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Given inequality f[x, y]>0 where f[x, y]=1/16 (-1 + x (2 - x + x^3 (-1 + y)^2 y^2)), how can one find the values x (keeping y fixed) such that the inequality is satisfied. And then repeat the same to find y (keeping x fixed)? The answer appears in equation (107) of this article:

$$2(\sqrt{2}-1) \le x \le 1, \qquad \frac{1}{2}\left( 1- \sqrt{ \frac{x^2 +4x - 4}{x^2} } \right) \le y \le \frac{1}{2}\left( 1+\sqrt{ \frac{x^2 +4x - 4}{x^2} } \right)$$

Edit: The parameters $x$ and $y$ satisfy $0\le x \le 1$ and $0 \le y \le 1$.

A similar but related problem with four variables $0\le x1 \le 1$, $0\le y1 \le 1$, $0\le x2 \le 1$, $0\le y2 \le 1$, and this time

 f[x1_, y1_, x2_, y2_]=1/128 (2 + x1 (-2 + x2) y1 + (-2 + x1) x2 y2) (1 + x1 (-1 + y1) + 
   x2 (-1 + y2) - 
   1/2 x1 x2 (-2 + y1 + y2)) (-4 (-1 + x1) (-1 + 
      x2) - (x1 (-2 + x2) y1 + (-2 + x1) x2 y2) (-2 x2 (-1 + y2) + 
      x1 (2 - 2 y1 + x2 (-2 + y1 + y2))))
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  • $\begingroup$ I recommend editing the question with a brief explanation what x and y stand for and what the inequality means. Moreover the title should be restricted to Information-theoretic or/and quantum compiting ideas. Then the question would be more interesting for readers searching for related topics. $\endgroup$
    – Artes
    Commented Aug 24, 2021 at 23:43

1 Answer 1

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It seems the problem is not precisely formulated. Nonetheless we can reconstruct reasoning behind the result obtained in the article metioned.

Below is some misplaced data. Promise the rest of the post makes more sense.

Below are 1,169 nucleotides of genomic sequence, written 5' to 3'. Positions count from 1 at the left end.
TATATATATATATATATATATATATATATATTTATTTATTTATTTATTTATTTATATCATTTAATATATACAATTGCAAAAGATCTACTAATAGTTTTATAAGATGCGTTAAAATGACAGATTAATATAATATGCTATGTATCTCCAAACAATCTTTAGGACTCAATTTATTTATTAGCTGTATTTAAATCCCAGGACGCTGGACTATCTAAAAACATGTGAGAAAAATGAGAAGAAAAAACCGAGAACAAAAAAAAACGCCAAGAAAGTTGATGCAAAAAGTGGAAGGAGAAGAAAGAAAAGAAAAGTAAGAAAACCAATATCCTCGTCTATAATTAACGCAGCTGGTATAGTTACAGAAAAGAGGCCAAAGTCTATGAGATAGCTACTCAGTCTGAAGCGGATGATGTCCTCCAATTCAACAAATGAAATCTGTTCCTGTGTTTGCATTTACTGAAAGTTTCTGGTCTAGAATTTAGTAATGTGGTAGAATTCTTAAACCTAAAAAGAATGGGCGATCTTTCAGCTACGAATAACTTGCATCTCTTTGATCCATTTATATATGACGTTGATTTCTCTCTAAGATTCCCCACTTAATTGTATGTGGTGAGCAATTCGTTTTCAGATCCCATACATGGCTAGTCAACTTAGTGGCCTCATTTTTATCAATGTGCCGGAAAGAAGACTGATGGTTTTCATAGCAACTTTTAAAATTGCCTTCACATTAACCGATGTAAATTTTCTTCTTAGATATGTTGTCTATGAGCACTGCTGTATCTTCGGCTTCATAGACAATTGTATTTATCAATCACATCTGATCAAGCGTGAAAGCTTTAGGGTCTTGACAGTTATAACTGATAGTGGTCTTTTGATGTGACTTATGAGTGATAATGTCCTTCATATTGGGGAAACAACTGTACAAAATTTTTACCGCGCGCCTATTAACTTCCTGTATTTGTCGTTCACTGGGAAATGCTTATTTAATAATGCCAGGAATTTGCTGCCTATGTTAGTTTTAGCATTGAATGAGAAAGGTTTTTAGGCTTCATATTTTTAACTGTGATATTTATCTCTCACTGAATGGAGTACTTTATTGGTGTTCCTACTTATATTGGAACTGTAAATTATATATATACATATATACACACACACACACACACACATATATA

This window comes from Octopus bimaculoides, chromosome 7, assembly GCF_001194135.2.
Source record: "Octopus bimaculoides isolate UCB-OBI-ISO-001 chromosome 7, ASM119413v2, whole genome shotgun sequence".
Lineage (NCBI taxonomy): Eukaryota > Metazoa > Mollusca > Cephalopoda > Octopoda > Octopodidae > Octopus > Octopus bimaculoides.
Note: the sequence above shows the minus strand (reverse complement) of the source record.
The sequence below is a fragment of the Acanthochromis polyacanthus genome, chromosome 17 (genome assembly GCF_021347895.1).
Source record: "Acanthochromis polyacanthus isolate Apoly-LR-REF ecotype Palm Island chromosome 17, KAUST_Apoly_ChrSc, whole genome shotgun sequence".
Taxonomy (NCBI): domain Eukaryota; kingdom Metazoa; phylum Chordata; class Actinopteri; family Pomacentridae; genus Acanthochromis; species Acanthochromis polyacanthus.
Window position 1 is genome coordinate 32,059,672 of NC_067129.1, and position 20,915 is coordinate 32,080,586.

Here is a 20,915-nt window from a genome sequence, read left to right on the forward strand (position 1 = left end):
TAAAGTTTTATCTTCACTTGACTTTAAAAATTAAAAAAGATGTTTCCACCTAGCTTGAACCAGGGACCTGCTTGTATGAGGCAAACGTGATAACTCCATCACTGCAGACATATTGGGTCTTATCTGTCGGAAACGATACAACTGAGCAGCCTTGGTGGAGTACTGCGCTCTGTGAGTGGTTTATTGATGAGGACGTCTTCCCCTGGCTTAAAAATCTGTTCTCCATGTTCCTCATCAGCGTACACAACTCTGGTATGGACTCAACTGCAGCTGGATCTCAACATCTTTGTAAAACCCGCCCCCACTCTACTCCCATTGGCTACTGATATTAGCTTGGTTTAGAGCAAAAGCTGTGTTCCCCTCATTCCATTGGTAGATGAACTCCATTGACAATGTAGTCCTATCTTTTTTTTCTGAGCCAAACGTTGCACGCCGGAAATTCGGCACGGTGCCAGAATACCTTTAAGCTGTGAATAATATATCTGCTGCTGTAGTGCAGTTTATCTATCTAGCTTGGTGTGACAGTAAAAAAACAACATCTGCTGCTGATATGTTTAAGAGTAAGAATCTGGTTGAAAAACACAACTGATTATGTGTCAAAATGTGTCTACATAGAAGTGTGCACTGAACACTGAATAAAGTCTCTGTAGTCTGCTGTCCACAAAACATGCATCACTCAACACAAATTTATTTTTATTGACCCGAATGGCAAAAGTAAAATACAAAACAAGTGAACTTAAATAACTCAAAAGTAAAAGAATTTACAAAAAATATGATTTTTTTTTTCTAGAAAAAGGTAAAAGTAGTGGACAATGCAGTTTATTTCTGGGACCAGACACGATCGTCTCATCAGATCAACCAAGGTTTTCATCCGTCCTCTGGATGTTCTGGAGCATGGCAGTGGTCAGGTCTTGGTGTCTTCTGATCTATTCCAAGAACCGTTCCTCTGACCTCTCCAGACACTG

Let's define

f[x_, y_] := 1/16 (-1 + x (2 - x + x^3 (-1 + y)^2 y^2))

then it is straightforward to exploit Reduce this way:

Reduce[ f[x, y] > 0, y]

nevertheless the result is much more involved than the formula (107). So we deduce that the both 0 <= x <= 1 and 0 <= y <= 1 should be satisfied as well, and so we get

Reduce[f[x, y] > 0 && 0 <= x <= 1 && 0 <= y <= 1, y]
  2 (-1 + Sqrt[2]) < x <= 1 && 
 1/2 - 1/2 Sqrt[(-4 + 4 x + x^2)/x^2] < y < 1/2 + 1/2 Sqrt[(-4 + 4 x + x^2)/x^2]

analogically we can obtain the result assuming that y is fixed by

Reduce[f[x, y] > 0 && 0 <= x <= 1 && 0 <= y <= 1, x]
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  • $\begingroup$ thanks a lot. I have a similar problem, but this time with 4 parameters (as given in the edited section). Do you see any hope of finding similar "ranges" for x1, y1, x2, y2? $\endgroup$
    – Zubin
    Commented Aug 25, 2021 at 11:07

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